Please don’t mutter the name of Amanda, the lady my friend Porter Anderson dubbed Amanda Hocking [example of everything]. That’s exactly what she is – an example of anything you like, including holy amounts of luck (and I wish her plenty more luck, BTW). But will the law of probabilities allow that to happen to you?
Build the relationship first
Relationships sell books. Build the relationship first, in whatever way you like, partnering with whoever seems right. That may be conventional industry routes; it may be creative collectives. Then you will have a platform, and you will have readers.
Thanks for the pic, Scottnj
While we’re on the subject of being grown-up about platforms, I’m planning a newsletter! Add your name to the mailing list here.
So, agree? Disagree? Sending the lynch mob…? I’m sure you’ll have plenty to say in the comments
I tweeted this piece yesterday by agent Jenny Bent : ‘Why reader taste differs from publisher taste’. I urge you to read the whole article, but briefly, she’s talking about what’s wrong with the way the industry tries to second guess what readers should be offered – whether literature or popular fiction. A friend on Twitter came back to me and said ‘come come, surely it can’t be that bad?’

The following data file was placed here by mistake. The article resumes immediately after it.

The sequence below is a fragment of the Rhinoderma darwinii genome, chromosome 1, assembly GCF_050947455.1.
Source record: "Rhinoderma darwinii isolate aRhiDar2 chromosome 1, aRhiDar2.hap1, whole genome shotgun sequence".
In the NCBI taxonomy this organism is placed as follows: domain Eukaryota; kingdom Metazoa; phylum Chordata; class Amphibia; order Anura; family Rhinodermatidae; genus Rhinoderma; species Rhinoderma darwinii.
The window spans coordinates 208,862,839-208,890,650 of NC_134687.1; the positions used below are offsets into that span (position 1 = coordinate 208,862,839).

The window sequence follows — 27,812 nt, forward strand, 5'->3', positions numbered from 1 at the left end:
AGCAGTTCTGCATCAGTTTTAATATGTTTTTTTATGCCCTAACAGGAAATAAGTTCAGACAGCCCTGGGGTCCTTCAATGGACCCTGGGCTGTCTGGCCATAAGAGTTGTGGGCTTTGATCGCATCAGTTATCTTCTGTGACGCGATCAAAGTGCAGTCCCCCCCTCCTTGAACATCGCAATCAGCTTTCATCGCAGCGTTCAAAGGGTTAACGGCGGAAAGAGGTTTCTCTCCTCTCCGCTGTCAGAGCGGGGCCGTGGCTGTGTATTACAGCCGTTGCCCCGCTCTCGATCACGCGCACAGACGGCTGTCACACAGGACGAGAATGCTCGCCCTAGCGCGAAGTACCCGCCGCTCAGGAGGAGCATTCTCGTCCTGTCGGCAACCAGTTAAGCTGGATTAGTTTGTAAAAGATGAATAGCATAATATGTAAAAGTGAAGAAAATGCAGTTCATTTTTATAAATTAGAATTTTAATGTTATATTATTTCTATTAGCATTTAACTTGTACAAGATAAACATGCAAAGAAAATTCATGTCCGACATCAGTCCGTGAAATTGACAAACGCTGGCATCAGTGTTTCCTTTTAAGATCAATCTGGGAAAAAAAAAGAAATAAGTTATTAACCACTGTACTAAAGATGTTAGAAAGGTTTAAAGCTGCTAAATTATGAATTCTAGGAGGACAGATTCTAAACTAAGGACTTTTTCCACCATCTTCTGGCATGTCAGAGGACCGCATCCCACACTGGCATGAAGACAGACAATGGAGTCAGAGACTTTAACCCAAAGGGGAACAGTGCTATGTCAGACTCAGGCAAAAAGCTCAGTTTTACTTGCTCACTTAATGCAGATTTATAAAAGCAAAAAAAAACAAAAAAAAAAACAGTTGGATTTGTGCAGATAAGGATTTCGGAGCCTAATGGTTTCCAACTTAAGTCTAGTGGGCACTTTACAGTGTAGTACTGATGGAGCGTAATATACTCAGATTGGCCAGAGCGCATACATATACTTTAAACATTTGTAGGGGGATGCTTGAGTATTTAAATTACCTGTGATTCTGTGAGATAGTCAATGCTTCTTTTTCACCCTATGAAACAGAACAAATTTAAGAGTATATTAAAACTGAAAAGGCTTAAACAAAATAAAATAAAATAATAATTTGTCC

Jenny’s in the US, and I’m on the other side of the Atlantic. But here, it is indeed that bad.
I know a few agents, and they’re tearing their hair out. An agent recently told me ‘editors in big publishers are basically readers for marketing departments’. Another said in the past year she’d got more than 10 excellent books to editorial board, with all the editors staunchly behind them, but marketing vetoed them. An editor I know – very senior in terms of job title and the publisher she works for – laments that she is no longer allowed to accept the rich fiction she loves to read and has to publish shallow sure-fire supermarket titles.
Jenny says books are that too quirky or defy comparison don’t get a chance. Again, that’s the same here.
The interesting and popular authors I like wouldn’t, I’m told, get published if they were starting today. Especially not with their most ambitious work. David Mitchell would be told to take Cloud Atlas away and keep it on his hard drive. Kingsley Amis wouldn’t be allowed to hop between genres. Michael Morpurgo wouldn’t be allowed to write a non-genre novel about horses. Holes by Louis Sachar? Forget it. And David Almond’s Skellig. Readers seem to like them, though. They still buy them.
It’s the big monolithic publishers I’m talking about here. They were a good model five years ago but they’re breaking down because they can’t take the interesting books. But the smaller boutique publishers are a different matter. They can – and are being – much more adventurous. The economist Tim Harford has in fact written an entire book on this subject (Adapt: Why Success Always Starts With Failure), about how you cannot prevail in today’s business environment without a willingness to experiment and take risks.